Sunday, March 20, 2011

Review: Aussie "Animal Kingdom" is Awesome

TRASH IN MY EYE No. 24 (of 2011) by Leroy Douresseaux

Animal Kingdom (2010)
Running time: 113 minutes (1 hour, 53 minutes)
MPAA – R for violence, drug content and pervasive language
EDITOR: Luke Doolan
COMPOSER: Antony Partos
Academy Award nominee


Starring: James Frecheville, Jacki Weaver, Ben Mendelsohn, Joel Edgerton, Guy Pearce, Luke Ford, Sullivan Stapleton, and Laura Wheelwright

Often, I am reluctant to just come right out and say, “Go see this movie!” When it comes to the Australian crime drama, Animal Kingdom, the debut film from writer/director David Michôd, I cannot hesitate to say, “See this movie!” and “It’s on DVD for your home viewing comfort.”

Animal Kingdom follows Joshua Daniel “J” Cody (James Frecheville). After his mother, Julia Cody, dies of a heroine overdose, J goes to live with his maternal grandmother, Janine “Smurf” Cody (Jacki Weaver), the matriarch of a Melbourne-based crime family. Eldest son, Andrew “Pope” Cody (Ben Mendelsohn) and family friend, Barry “Baz” Brown (Joel Edgerton) are armed robbers. Craig Cody (Sullivan Stapleton) is a mid-level drug dealer, and barely legal Darren Cody (Luke Ford) is an up and coming apprentice to the crime family.

The family is under surveillance by Melbourne’s notorious Armed Robbery Squad. After the Squad strikes first, the Cody brothers strike back. Suddenly, J is the prize in a cat and mouse game between Janine and her sons and the police, personified by a senior detective named Nathan Leckie (Guy Pearce). Now, J has to make a decision that will determine where he belongs – with his relatives or somewhere else.

With all the critical acclaim that Animal Kingdom has received, it would be redundant to go over the film’s highlights in detail. Animal Kingdom is very well acted, and Jacki Weaver certainly deserved the Oscar nomination she received for best supporting actress. Ben Mendelsohn also deserved an Oscar nomination (which he didn’t get) for his stunning turn as Pope, one of the year’s best performances. Luke Ford is quite good in a quiet way as the reluctant and hapless Darren. James Frecheville is a bit stiff as J, but has some moments in the film where he shines.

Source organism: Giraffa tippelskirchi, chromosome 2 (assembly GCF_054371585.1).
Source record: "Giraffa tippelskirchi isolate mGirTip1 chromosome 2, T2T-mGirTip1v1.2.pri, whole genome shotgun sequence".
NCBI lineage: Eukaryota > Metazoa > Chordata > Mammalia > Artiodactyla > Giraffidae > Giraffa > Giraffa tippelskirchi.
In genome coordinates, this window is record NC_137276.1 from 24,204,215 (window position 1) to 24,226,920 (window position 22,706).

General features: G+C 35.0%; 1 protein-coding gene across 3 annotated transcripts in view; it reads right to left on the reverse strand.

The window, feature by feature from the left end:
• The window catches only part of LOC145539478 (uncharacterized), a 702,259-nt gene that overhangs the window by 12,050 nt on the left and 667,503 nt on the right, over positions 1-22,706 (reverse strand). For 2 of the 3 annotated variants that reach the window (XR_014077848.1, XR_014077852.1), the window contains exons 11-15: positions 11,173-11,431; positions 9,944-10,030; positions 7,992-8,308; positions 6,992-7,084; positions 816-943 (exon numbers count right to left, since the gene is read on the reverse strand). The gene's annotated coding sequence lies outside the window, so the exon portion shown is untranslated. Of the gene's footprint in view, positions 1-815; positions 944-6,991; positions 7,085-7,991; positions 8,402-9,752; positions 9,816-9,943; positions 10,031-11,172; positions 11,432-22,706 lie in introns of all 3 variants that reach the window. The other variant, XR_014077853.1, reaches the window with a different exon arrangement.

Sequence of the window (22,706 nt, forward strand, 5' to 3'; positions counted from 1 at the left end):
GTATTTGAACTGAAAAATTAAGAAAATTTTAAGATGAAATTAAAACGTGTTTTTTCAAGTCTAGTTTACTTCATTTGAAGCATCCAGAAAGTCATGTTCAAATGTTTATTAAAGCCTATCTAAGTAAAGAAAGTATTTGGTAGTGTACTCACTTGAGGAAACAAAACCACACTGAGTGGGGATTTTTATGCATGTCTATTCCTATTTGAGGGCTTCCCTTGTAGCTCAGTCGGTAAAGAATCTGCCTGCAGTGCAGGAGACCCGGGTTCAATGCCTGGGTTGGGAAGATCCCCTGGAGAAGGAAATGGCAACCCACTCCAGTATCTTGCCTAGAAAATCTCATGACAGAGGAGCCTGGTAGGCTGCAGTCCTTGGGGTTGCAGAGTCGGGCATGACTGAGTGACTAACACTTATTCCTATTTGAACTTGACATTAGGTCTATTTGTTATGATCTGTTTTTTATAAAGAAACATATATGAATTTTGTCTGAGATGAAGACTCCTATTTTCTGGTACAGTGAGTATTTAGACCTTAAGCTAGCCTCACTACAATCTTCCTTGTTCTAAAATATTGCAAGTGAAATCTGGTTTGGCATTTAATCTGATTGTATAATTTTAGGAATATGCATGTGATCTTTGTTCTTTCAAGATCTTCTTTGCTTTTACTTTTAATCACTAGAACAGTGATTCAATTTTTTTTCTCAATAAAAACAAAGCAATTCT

I must reserve time to heap praise on writer/director David Michôd. I don’t know him well enough to call him a liar, but this cannot be his debut film. Really? This is really good, and it’s his first?

Anyway, not only is Animal Kingdom well written and exceptionally well directed, it is also different from the standard crime family flick. Michôd composes this film with J as the center, but after introducing J, Michôd brings him to the Cody household and then, moves him into the background. There, J becomes the eyes and ears through which Michôd both introduces to and immerses us in the world of the Cody crime family. By the time J returns to the forefront (when he is asked to participate in the act that launches this film’s central conflict), the narrative is ready to focus on him again.

The way Michôd uses J and directs the actor playing him, James Frecheville, gives an odd, otherworldly feel to this film, which is good. Instead of being bloody and gritty, Animal Kingdom is a matter of fact examination of the police and the thieves, presenting both sides as predators always on the lookout for prey they can uses to their advantage. This different way of presenting a crime film, the exceptional character writing, riveting plot, and excellent performances make Animal Kingdom one of 2010’s best movies.

9 of 10

2011 Academy Awards: 1 nomination: “Best Performance by an Actress in a Supporting Role” (Jacki Weaver)

2011 Golden Globes: 1 nomination: “Best Performance by an Actress in a Supporting Role in a Motion Picture” (Jacki Weaver)

Saturday, March 19, 2011


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